Dutch(redirected from went Dutch)
Also found in: Dictionary, Thesaurus, Medical.
a nation (natsiia, nation in the historical sense), the principal inhabitants of the Netherlands. They number approximately 12.6 million (1970, estimate). In addition, approximately 1 million Dutch live in the USA, Canada, the West Indies, Indonesia, and other countries. They speak Dutch. The majority of believers are Protestants (Calvinists and others); there are Catholics, Baptists, and others as well.
The nucleus of the Dutch nationality, which was formed in the 14th and 15th centuries, was composed of Germanic tribes of Frisians, Batavi, Saxons, and Franks, mixed with Celts, all of whom lived in the historical area of Holland in the early Middle Ages. The bourgeois revolution of the 16th century in the Netherlands and the national liberation movement against Spain, promoted the national consolidation of the Dutch people. Regional ethnographic differences among the Dutch are now insignificant. The majority of the Dutch are engaged in industry. The rural population forms a relatively small part of the total population and is engaged mainly in livestock raising, truck farming and floriculture and, in the coastal regions, in fishing. The Flemings, living in the southern provinces of the country, are very closely related to the Dutch in language, origin, and culture.
REFERENCESNarody zarubezhnoiEvropy, vol. 2.Moscow, 1965.(Bibliography.)
Byvanch, A.W. Nederland in den romeinschein tijd, parts 1–2.Leiden, 1943.
Barnouw, A.J. Dutch: A Portrait Study of the People of Holland. Oxford, 1940.
I. N. GROZDOVA
the official language of the Netherlands and one of the two official languages of Belgium; also spoken in the USA and the West Indies. Dutch is spoken by approximately 14 million people (1970, estimate).
Dutch belongs to the West Germanic group of the Indo-European language family. It has the following dialects: northwestern (North Dutch), south central (Brabantine and East Flemish), southwestern (West Flemish and Zeeland), northeastern (Saxon), and southeastern (Limburg).
Phonetic features of Dutch include the presence of the voiceless plosive consonants p, t, and k and an abundance of diphthongs. Stress is dynamic, falling usually on the root syllable. Dutch is an analytic language. Its declensional system has few inflections: nouns are inflected in the common and possessive cases, and personal pronouns are inflected in the subject and object cases. A common gender, opposed to the neuter gender, has evolved from the masculine and feminine genders. Adjectives are not declined. Verbs have two simple and six compound tenses, two voices (active and passive), and three moods (indicative, imperative, and subjunctive). A single supradialectal literary language was formed in the 17th century. However, there are regional differences in the written and spoken forms of the literary language. Dutch uses the Latin alphabet.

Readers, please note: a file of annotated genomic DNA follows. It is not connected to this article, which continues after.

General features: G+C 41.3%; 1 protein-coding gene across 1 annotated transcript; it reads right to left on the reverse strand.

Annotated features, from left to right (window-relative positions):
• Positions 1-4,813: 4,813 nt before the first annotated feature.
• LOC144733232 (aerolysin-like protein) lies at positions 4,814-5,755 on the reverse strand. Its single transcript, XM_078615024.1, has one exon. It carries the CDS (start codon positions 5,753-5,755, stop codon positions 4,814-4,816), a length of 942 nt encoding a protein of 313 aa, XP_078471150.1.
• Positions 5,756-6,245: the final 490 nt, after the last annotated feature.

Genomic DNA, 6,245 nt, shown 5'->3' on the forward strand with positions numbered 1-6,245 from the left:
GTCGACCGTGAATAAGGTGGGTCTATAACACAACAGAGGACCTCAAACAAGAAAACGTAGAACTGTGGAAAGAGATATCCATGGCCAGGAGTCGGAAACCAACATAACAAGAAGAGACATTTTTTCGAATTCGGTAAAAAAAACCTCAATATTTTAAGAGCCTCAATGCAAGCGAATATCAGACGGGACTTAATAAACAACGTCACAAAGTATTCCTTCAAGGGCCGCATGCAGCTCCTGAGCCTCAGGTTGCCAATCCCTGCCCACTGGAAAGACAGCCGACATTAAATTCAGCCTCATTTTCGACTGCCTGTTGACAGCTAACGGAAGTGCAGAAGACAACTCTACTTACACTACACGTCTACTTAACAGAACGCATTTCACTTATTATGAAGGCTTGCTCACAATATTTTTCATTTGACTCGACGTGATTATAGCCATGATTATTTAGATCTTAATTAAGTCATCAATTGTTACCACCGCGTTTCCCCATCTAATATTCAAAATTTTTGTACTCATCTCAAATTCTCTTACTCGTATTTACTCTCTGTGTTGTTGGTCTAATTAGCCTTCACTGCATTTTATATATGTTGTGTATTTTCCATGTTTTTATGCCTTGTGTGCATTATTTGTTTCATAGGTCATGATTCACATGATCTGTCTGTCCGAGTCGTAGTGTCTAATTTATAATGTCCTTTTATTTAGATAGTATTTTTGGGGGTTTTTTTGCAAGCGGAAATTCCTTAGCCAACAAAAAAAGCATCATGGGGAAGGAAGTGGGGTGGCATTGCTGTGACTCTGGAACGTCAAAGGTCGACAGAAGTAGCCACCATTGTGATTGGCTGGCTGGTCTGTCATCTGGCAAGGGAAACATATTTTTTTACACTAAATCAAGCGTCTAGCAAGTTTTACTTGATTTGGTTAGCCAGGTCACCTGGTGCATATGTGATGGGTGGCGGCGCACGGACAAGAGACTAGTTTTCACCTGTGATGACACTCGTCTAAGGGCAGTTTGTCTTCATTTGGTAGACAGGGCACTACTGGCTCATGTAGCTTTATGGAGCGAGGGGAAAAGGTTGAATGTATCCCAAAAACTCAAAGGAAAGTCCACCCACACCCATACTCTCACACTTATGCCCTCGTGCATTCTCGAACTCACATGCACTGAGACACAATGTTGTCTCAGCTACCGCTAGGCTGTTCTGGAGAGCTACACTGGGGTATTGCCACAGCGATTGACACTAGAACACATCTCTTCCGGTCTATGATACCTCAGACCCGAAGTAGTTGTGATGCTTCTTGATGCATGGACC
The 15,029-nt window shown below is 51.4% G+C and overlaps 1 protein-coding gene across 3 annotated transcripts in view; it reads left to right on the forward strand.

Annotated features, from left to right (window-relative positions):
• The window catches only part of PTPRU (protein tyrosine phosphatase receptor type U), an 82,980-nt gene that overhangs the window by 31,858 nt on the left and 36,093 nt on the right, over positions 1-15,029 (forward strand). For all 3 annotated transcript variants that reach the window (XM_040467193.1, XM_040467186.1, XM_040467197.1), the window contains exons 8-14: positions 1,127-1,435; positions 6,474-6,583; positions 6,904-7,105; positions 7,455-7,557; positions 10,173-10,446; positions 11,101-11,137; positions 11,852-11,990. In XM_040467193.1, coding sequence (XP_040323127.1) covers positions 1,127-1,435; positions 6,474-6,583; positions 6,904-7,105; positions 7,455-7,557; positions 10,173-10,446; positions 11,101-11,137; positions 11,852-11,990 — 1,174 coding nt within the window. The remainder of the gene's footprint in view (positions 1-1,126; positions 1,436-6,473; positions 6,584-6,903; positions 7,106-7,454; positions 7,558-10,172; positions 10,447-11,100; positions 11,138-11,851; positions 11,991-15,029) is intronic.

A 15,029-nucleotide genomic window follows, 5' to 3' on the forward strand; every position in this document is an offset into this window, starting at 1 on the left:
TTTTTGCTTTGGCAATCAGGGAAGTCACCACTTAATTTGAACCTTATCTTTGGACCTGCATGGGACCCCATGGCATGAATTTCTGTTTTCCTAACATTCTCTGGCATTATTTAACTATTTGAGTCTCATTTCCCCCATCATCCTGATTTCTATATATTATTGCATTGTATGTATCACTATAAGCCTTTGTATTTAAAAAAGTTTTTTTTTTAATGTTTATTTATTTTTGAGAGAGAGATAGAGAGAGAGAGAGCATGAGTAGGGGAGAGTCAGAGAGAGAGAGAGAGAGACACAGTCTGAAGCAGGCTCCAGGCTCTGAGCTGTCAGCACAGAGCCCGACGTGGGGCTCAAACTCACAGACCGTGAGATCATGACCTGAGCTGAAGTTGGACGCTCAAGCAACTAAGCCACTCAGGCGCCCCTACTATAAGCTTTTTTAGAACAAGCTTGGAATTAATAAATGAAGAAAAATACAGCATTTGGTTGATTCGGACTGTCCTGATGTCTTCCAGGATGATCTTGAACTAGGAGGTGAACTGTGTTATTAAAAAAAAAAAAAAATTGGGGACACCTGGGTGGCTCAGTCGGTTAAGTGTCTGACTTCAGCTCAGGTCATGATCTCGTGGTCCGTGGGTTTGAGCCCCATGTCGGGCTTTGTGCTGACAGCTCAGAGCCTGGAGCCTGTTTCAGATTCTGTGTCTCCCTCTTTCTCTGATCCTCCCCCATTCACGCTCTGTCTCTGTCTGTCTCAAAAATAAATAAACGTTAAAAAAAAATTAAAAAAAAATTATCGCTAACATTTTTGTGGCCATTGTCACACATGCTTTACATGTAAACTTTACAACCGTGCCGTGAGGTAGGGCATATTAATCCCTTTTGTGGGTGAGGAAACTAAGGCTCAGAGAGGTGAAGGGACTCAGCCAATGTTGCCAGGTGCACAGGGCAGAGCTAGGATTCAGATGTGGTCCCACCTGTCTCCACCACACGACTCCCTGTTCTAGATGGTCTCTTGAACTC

F. Engels’ work The Frankish Dialect (1st ed., 1935) pointed out the most important problems in the diachronic study of the Dutch language, and also treated questions of Dutch phonetics, morphology, and lexicology.
REFERENCESEngels, F. ”Frankskii period.” In K. Marx and F. Engels, Soch., 2nd ed., vol. 19.
Mironov, S. A. Niderlandskii (gollandskii) iazyk. Moscow, 1965.
Mironov, S. A. Morfologiia imeni ν niderlandskom iazyke. Moscow, 1967. (Contains a bibliography.)
Mironov, S. A. Stanovlenie literaturnoi normy sovremennogo niderlandskogo iazyka. Moscow, 1973.
Franck, J. Etymologisch woordenboek der Nederlandsche taal, 2nd ed. The Hague, 1930. (Supplemented by C. B. van Haeringen, 1936.)
Fonologie van het Nederlands en het Fries. The Hague, 1959.
Haeringen, C. B. van. Netherlandic Language Research, 2nd ed. Leiden, 1960.
Schönfeld, M. , and Van Loey, A. Historische grammatica van het Nederlands, 7th ed. Zutphen, 1965.
Dale, Van. Groot woordenboek der Nederlandse taal, 9th ed. The Hague, 1970.
S. A. MIRONOV